Fran decides to take further action and arrange a meeting with her friend’s Pastor. They belong to a different Church in town, so Jim agrees to have lunch with Fran and her friend’s Pastor. Everyone in the neighborhood calls him “Pastor Rick.” Pastor Rick served several years in the Army and left years ago to become a full time licensed minister. In his own congregation, Pastor Rick has several Veterans. Some of them have become very close friends. He noticed that over time some of them needed more guidance then he knew how to provide. Pastor Rick knows that V&B has a 3 week training program for Pastors and decided to attend a few years ago. The information he provides to Fran and Jim is based off of his experiences while attending as a member of V&B’s “Best Practices Group.”

During a 3 week rotation on the Best Practices Group, of which there was a visiting Marriage and Family Therapist, Shift Supervisor for a national trucking company and a former V&B guest. The Shift Supervisor and MFT Counselor were never in the military but were interested in Veteran’s issues for differing reasons. The trucking company’s workforce is largely comprised of Veterans and the MFT would like some professional development.

Pastor Rick describes how members of his Best Practices Group were able to immerse themselves in V&B’s welcoming and comforting atmosphere. They were permitted to actively participate in V&B’s outdoor activities, groups, and professional treatment staff discussions. Additionally, the V&B Best Practice members were able to provide insights and observations to V&B Staff Members at the end of their 3 week visit.

Pastor Rick saw lives changed. He now had a better understanding of what he can do to help members of his congregation. The Shift Supervisor better understood the complexities and dynamics of his employees and was able to provide a different cultural insight into V&B guest’s lives. The MFT was able to share and receive concepts with both V&B Counselors and its guests. Equally as important, these people are tied into V&B’s continuity of care effort.

The visit goes surprisingly well with Pastor Rick, so Fran and Jim decide to explore V&B’s website together this time. In doing so, they see a link for V&B network contacts. To their surprise, there is a counseling practice 20 minutes away that’s affiliated with the V&B. Let’s call the practice “New Hope.”

With encouragement from Pastor Rick, Fran and Jim schedule an initial office visit with a Counselor at New Hope. They meet with a PLPC by the name of Caroline. Caroline knows about the V&B because she earned clinical hours while assisting her Supervisor as part of V&B’s Equine Outreach Group. With Fran and Jim’s permission, Caroline conducts a standard initial clinical assessment.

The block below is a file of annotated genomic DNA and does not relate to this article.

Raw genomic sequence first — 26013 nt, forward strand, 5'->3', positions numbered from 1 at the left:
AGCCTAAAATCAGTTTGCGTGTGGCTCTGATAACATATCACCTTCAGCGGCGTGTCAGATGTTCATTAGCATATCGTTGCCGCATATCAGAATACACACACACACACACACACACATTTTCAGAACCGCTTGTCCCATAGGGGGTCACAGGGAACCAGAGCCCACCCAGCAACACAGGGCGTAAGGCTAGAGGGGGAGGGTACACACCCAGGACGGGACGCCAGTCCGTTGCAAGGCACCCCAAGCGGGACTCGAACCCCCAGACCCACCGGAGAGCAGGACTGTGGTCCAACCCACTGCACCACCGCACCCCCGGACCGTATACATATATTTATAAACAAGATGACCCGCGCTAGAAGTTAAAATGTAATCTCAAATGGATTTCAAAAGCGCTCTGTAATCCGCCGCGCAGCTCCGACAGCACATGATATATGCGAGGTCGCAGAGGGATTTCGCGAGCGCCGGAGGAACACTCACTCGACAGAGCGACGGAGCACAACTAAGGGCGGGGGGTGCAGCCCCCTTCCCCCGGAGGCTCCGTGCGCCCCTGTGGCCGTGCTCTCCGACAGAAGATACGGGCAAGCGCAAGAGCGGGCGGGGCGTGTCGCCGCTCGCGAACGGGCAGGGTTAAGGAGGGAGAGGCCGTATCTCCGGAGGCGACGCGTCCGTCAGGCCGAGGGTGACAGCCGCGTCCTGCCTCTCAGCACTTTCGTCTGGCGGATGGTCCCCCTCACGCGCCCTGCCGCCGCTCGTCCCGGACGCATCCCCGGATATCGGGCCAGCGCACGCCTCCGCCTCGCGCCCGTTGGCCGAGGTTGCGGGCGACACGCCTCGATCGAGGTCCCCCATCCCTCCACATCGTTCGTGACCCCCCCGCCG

This one time visit with Caroline serves multiple purposes: first, enough background information is gathered during this interview to send to the V&B clinical staff. Prior to Jim and Fran’s arrival, V&B Staff will have some prior knowledge of their future guests. They will use what they learn from Caroline’s initial interview to form an initial “vacation plan.” (I know it sounds corny, but I’m researching the concept of what this will look like.)

Secondly, Caroline makes a three week reservation with Vine and Branch. Availability is limited, but Caroline is able to secure a reservation for the next month. Jim and Fran are excited about their upcoming vacation and start to talk about what they want to achieve and about being able to relax in a place where people understand what they are going through. “Pre-treatment change” is already starting to happen b/c they are taking action, and people around them care and are taking action. Jim and Fran are also impressed by their experience with Caroline and decide to follow up with her when they return from their V&B experience.

Sound possible to you?

Chris Allen is an Army Officer currently serving in Afghanistan who counsels Soldiers on a volunteer basis and will pursue licensure upon his return. He is passionate about developing counseling practices that best address Veterans and their families. Blog comments are not representative of the Army or Department of Defense.